Scott Boras wins Round One of Boras Four with Cody Bellinger-Cubs deal

Cody Bellinger ended his free agency on Sunday, as he signed a three-year, $80 million deal with the Cubs.

Cody Bellinger watches the ball sail over the fence in a game against Colorado last season. Bellinger agreed to a three-year $80 million contract with the Cubs, ending his extended free agency status.
Cody Bellinger watches the ball sail over the fence in a game against Colorado last season. Bellinger agreed to a three-year $80 million contract with the Cubs, ending his extended free agency status. / Matt Dirksen/GettyImages

Chicago Cubs owner Tom Ricketts blinked first.

After his prized superstar Cody Bellinger was a free agent at the start of spring training, Ricketts gave in to agent Scott Boras' demand for a player-friendly contract and the two sides agreed to a three-year, $80 million deal to keep Belli in Chicago for a good time, but not a long time.

Bellinger retains the rights to opt out of the contract after the first and second seasons and test free agency once again, making $30 million annually until he makes that decision.

Cubs sign Cody Bellinger to three-year deal

When it appeared as though both sides were at a standstill and that no agreement was in sight, Ricketts and Boras agreed on a deal that appears to be tilted more in Bellinger's favor, but perhaps one that Ricketts can sleep better at night with.

Bellinger is betting on himself and the fact that he will have another MVP-like season and test the free agency waters once again next season. If he has an average season, he will still be paid handsomely. Bellinger is in a no-lose situation. The worst that can happen to RIcketts is that he pays market value for a player for one more season if Bellinger opts to leave after a big campaign. Ricketts could then enter into another negotiation on the longer-term deal that Boras wanted to begin with.

Could Ricketts have wanted Bellinger to prove himself again after batting .307 with 26 home runs and an OPS of .881?

This deal proves that Boras can be open to doing shorter deals that are player friendly, or that put players back in free agency, if situations begin to get sticky. Boras is the king of the six-plus-year deal, and this contract is an aberration from his normal standard.

Bellinger is getting the annual average value that was expected by many, but not the guaranteed additional years that Boras is used to getting. It was projected that Bellinger would sign a six-year contract for just over $160 million, per The Athletic. Therefore, it shows that Boras is open to shorter-term deals if the AAV is roughly what he was looking for in the longer-term pacts. projected a 12-year $264 million contract for Bellinger, but that deal was considered far fetched by many, and it is unknown what caveats would have come with those terms, in particular by way of opt outs and deferrals.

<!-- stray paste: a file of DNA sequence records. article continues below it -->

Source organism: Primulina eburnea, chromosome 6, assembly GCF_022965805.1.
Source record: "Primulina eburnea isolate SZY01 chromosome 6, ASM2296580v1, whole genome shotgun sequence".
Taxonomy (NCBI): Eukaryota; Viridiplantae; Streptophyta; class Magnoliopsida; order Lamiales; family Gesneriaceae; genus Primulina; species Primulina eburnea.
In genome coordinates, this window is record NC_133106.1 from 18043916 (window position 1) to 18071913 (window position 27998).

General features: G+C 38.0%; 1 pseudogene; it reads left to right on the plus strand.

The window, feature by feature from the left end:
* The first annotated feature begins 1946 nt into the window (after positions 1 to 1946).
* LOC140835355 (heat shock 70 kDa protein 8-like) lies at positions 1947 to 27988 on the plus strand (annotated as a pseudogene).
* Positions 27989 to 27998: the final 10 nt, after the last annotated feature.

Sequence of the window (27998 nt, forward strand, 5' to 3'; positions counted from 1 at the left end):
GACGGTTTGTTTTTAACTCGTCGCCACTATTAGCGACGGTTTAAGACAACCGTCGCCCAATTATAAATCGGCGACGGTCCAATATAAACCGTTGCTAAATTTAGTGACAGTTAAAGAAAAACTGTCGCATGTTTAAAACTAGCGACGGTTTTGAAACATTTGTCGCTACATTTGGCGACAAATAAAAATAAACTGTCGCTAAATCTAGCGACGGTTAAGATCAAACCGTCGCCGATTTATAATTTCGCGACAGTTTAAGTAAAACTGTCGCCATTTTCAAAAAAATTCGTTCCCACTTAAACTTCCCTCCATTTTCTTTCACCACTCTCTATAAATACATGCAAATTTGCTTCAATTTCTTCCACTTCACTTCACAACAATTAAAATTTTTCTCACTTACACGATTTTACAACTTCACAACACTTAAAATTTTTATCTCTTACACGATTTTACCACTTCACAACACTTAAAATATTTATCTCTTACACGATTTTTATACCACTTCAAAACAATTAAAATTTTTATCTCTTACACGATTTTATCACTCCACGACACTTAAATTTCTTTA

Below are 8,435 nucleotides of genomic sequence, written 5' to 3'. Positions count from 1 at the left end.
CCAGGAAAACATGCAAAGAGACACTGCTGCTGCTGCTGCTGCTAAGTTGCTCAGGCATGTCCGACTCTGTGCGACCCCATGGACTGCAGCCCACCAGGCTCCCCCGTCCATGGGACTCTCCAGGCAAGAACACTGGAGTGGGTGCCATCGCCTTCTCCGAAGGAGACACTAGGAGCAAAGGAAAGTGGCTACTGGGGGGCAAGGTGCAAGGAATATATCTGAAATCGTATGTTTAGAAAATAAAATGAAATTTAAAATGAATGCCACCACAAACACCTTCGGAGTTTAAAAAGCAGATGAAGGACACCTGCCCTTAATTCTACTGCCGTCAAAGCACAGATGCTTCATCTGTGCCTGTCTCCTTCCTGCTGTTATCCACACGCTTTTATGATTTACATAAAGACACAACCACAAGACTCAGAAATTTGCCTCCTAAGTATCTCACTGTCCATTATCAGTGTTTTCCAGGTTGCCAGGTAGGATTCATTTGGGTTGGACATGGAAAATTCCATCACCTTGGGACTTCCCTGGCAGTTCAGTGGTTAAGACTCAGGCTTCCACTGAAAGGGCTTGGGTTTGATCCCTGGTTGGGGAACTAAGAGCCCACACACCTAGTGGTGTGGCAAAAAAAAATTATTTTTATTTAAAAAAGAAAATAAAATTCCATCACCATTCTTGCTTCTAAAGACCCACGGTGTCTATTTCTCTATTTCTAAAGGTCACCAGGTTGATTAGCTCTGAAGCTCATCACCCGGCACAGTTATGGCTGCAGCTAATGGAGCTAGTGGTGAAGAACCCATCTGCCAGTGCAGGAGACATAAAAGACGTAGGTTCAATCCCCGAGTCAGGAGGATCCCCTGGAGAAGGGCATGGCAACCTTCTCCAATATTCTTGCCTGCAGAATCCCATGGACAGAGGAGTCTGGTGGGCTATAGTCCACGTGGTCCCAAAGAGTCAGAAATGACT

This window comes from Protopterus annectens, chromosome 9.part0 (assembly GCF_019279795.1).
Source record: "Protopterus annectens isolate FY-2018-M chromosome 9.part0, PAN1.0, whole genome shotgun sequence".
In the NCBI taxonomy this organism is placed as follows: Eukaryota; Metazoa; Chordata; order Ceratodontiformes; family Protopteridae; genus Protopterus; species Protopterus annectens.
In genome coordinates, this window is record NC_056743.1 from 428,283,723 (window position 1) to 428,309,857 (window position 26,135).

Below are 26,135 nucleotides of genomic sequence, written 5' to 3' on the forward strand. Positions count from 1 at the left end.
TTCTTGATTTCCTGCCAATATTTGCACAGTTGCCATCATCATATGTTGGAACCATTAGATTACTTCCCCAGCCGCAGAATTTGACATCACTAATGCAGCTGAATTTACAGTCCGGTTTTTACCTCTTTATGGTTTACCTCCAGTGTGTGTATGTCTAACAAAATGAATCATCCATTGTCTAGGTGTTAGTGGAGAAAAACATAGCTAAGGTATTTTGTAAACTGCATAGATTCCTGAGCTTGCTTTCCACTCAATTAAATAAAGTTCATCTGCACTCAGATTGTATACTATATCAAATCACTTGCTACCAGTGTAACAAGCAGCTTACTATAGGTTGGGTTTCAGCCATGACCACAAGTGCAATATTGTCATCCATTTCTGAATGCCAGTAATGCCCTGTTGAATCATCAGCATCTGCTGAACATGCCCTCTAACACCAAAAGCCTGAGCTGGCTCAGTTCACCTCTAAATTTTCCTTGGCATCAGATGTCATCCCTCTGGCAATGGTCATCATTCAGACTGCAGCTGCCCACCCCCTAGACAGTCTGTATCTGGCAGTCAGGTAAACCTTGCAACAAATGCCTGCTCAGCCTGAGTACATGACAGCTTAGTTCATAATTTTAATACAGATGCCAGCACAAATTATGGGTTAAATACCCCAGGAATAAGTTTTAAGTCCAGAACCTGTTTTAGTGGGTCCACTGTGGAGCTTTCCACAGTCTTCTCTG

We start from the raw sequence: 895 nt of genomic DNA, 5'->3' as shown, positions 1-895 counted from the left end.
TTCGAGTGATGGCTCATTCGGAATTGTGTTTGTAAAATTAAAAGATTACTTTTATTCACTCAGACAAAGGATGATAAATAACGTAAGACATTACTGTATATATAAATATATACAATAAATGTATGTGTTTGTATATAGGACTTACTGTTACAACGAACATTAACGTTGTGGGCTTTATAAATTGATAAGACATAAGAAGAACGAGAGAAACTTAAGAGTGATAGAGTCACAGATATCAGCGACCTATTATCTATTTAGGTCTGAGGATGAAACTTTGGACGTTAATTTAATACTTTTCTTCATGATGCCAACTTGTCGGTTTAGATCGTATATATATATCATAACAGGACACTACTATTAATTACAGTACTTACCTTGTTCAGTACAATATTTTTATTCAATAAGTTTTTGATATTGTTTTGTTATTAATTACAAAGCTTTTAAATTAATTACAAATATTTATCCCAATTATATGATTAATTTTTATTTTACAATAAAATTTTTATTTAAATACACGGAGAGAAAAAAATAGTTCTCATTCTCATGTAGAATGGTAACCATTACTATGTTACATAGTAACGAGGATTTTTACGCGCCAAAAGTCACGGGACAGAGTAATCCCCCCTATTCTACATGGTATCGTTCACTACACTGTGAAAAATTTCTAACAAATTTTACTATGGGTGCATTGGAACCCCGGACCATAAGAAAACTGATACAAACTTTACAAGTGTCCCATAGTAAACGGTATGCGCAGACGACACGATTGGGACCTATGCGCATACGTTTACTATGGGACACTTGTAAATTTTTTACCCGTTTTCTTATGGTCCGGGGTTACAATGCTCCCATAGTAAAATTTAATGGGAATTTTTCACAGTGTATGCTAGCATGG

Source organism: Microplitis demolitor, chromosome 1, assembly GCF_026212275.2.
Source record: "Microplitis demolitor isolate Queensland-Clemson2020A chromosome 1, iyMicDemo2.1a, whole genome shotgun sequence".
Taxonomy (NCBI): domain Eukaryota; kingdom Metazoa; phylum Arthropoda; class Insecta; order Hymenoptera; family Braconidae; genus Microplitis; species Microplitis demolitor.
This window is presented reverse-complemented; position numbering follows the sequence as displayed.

It is interesting to note that Bellinger, who is 28, the same age as another Boras client, Corey Seager was, when he signed a 10-year, $325 million contract with the Texas Rangers two seasons ago. That deal is more Boras like and is in line with what experts predicted for Bellinger. Ricketts was going to have no part of that.

Boras, ideally, would have gotten a four- or five-year contract worth $30 million AAV, but that is pure speculation at this point as to whether or not Ricketts would have gone along with that. Boras got the AAV that he wanted, and Ricketts got the shorter financial commitment that he wanted. I still say that this was a win for Boras due to the opt-out language that Bellinger has after each of the first two years.

Boras has long been considered the best agent in baseball. That is not an opinion held only by players, but also by owners. Owners were constantly having their payroll budgets enhanced by Boras' demands, and many of the contracts that Boras negotiated were record setters. He is not afraid to hold a player out, as in the cases of the remaining Boras Three, left handed-pitchers Jordan Montgomery and Blake Snell, along with third baseman Matt Chapman.

The Bellinger signing probably takes the Cubs out of the running for Chapman, as their payroll already exceeds $190 million, which is the second highest in team history. They have Boras to thank in large part for that. They are still $30 million under the luxury cap figure, so they could add players at any time, but it appears unlikely that they would give it all to Chapman.